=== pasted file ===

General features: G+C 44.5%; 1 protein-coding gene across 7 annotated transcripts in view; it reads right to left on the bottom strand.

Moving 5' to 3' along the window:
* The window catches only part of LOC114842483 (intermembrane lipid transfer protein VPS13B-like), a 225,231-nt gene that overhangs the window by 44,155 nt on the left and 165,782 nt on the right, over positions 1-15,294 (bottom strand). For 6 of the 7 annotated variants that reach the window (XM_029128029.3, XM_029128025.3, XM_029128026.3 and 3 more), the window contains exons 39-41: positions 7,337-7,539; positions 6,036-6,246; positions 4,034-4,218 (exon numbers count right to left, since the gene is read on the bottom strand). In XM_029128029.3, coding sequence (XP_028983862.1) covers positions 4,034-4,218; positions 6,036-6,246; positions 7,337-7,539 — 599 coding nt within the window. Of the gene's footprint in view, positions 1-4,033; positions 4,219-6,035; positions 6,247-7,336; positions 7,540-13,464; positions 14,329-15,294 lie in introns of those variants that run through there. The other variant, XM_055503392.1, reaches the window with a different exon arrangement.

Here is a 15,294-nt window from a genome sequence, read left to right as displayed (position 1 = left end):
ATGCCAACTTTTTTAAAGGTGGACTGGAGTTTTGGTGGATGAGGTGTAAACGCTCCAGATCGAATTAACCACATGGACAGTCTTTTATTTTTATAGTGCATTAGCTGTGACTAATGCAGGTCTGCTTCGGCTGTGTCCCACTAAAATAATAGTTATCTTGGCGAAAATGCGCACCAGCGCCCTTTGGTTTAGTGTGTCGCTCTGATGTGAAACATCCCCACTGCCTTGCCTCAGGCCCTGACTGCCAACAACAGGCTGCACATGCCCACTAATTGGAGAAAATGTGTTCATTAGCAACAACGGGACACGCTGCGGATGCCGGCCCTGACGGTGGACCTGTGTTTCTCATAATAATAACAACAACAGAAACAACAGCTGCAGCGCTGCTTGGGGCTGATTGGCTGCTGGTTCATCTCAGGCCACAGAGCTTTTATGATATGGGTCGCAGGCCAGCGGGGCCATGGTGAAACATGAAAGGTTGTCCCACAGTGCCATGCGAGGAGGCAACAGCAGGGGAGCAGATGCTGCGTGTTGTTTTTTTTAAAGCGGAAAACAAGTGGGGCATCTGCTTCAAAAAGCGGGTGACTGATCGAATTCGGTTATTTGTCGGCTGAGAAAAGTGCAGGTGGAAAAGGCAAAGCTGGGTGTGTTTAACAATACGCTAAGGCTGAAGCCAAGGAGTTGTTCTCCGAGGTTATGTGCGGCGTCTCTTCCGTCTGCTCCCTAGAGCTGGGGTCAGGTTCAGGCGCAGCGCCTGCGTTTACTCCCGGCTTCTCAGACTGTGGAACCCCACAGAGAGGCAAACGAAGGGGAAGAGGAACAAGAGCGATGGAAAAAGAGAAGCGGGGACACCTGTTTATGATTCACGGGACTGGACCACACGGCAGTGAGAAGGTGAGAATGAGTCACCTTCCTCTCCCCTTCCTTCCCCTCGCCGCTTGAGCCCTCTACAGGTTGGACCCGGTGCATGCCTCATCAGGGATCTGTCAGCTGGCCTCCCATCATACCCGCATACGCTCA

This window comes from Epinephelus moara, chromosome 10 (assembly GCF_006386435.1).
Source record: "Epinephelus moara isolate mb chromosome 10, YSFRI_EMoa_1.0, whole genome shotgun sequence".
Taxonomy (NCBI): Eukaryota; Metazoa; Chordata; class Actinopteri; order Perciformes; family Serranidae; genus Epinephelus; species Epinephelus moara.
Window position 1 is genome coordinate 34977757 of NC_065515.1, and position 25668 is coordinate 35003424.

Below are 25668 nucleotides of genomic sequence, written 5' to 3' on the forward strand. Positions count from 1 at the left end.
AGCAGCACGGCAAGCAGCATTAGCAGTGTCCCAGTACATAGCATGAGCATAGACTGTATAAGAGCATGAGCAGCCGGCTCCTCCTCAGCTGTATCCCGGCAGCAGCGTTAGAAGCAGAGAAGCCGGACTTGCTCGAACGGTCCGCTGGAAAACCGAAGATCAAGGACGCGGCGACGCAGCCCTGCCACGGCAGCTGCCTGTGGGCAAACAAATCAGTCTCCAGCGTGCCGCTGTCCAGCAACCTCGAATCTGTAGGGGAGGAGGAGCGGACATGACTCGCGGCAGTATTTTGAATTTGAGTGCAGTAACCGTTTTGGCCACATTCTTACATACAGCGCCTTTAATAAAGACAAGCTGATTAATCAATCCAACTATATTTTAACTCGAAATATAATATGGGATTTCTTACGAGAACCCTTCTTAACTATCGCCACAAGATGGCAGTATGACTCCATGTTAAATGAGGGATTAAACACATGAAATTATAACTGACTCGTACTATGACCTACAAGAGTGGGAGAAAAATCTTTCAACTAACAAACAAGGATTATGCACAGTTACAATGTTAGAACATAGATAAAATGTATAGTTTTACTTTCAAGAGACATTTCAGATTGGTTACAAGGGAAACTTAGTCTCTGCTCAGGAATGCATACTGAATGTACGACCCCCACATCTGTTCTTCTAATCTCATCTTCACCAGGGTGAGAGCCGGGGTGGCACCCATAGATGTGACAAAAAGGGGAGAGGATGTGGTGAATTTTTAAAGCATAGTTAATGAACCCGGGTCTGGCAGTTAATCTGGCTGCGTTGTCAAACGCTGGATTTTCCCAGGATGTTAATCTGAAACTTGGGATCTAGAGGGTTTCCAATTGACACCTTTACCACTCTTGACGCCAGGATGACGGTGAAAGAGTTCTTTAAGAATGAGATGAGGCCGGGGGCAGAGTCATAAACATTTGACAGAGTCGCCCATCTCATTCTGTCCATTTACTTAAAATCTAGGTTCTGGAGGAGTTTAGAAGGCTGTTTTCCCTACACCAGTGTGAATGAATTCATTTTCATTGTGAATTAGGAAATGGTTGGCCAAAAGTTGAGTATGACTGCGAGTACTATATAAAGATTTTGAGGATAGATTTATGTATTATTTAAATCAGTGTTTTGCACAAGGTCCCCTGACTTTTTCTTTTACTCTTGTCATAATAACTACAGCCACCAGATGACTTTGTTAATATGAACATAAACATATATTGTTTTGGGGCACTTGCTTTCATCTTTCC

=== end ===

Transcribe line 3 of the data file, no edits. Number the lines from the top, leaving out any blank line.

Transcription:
* The window catches only part of LOC114842483 (intermembrane lipid transfer protein VPS13B-like), a 225,231-nt gene that overhangs the window by 44,155 nt on the left and 165,782 nt on the right, over positions 1-15,294 (bottom strand). For 6 of the 7 annotated variants that reach the window (XM_029128029.3, XM_029128025.3, XM_029128026.3 and 3 more), the window contains exons 39-41: positions 7,337-7,539; positions 6,036-6,246; positions 4,034-4,218 (exon numbers count right to left, since the gene is read on the bottom strand). In XM_029128029.3, coding sequence (XP_028983862.1) covers positions 4,034-4,218; positions 6,036-6,246; positions 7,337-7,539 — 599 coding nt within the window. Of the gene's footprint in view, positions 1-4,033; positions 4,219-6,035; positions 6,247-7,336; positions 7,540-13,464; positions 14,329-15,294 lie in introns of those variants that run through there. The other variant, XM_055503392.1, reaches the window with a different exon arrangement.